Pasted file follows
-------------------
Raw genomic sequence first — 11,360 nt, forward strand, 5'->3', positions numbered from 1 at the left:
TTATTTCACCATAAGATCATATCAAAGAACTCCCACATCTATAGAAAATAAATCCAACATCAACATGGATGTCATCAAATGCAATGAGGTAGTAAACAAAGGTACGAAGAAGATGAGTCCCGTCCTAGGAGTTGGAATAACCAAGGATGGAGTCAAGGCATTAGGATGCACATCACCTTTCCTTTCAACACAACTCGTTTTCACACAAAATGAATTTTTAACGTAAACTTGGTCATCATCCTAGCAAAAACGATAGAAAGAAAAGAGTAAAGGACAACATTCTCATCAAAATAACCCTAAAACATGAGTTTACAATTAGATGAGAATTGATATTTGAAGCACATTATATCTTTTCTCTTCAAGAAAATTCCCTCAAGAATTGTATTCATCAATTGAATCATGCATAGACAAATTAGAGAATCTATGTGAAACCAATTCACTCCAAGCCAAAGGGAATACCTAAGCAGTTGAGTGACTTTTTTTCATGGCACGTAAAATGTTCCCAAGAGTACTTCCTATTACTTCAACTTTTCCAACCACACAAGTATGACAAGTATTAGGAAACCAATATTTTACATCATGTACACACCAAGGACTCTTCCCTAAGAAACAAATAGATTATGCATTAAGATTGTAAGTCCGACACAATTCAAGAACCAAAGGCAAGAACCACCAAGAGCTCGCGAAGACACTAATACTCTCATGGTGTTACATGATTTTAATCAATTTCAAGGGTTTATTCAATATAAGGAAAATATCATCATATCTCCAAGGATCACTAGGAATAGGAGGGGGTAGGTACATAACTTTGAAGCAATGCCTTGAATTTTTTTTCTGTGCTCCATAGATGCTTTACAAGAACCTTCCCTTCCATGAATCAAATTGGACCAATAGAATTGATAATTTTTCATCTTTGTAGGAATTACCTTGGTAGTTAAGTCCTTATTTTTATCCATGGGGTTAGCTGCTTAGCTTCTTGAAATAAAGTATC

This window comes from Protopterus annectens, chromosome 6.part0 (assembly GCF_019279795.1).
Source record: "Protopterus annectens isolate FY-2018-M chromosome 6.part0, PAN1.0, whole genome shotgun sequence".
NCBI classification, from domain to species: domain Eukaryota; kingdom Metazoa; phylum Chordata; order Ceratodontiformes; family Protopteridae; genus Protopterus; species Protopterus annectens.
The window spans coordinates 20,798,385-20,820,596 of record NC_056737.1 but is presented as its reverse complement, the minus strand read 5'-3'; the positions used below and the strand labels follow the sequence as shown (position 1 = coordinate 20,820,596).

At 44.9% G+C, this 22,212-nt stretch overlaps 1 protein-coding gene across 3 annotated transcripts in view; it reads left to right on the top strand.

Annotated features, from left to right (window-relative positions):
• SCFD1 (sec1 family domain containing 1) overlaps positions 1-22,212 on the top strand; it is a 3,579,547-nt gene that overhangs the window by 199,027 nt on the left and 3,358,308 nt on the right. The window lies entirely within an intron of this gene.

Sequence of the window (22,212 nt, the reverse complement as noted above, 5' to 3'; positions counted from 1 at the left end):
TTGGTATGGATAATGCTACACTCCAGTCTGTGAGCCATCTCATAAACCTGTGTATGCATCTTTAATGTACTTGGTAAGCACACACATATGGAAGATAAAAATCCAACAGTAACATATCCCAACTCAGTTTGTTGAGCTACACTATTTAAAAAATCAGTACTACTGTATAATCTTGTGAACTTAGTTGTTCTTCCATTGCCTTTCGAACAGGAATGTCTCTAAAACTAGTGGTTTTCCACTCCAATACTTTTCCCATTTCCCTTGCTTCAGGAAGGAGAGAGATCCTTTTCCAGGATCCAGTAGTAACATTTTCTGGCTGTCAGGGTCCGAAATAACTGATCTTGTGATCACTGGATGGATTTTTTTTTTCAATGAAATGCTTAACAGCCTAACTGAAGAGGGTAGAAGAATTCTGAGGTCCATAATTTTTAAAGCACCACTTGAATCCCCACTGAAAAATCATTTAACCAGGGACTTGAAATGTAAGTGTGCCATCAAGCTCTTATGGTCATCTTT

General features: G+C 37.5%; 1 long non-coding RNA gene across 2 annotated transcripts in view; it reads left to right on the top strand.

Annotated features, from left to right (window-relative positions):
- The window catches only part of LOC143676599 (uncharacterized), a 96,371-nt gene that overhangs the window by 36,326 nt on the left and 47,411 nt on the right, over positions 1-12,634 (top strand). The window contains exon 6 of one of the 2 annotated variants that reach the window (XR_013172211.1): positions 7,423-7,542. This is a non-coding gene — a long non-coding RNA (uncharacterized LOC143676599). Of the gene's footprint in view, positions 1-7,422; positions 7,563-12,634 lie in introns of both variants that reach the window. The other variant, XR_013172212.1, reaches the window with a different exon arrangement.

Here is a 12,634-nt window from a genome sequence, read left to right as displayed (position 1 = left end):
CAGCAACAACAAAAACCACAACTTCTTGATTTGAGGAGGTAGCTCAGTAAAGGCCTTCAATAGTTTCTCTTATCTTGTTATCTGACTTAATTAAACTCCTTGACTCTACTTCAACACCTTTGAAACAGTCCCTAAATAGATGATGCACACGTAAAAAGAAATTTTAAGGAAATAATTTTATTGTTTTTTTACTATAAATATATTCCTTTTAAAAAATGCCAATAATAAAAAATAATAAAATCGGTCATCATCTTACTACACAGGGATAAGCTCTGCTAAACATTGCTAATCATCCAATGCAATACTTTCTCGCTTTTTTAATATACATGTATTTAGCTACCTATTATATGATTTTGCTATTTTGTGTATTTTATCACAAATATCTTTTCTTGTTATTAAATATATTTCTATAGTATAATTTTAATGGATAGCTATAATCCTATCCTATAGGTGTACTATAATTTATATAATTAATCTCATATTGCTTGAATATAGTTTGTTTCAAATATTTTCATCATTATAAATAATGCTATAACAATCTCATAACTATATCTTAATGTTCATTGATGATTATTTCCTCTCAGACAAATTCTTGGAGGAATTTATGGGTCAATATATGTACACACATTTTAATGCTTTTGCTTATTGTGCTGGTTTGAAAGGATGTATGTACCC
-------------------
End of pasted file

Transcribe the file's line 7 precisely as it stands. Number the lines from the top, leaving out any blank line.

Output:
At 44.9% G+C, this 22,212-nt stretch overlaps 1 protein-coding gene across 3 annotated transcripts in view; it reads left to right on the top strand.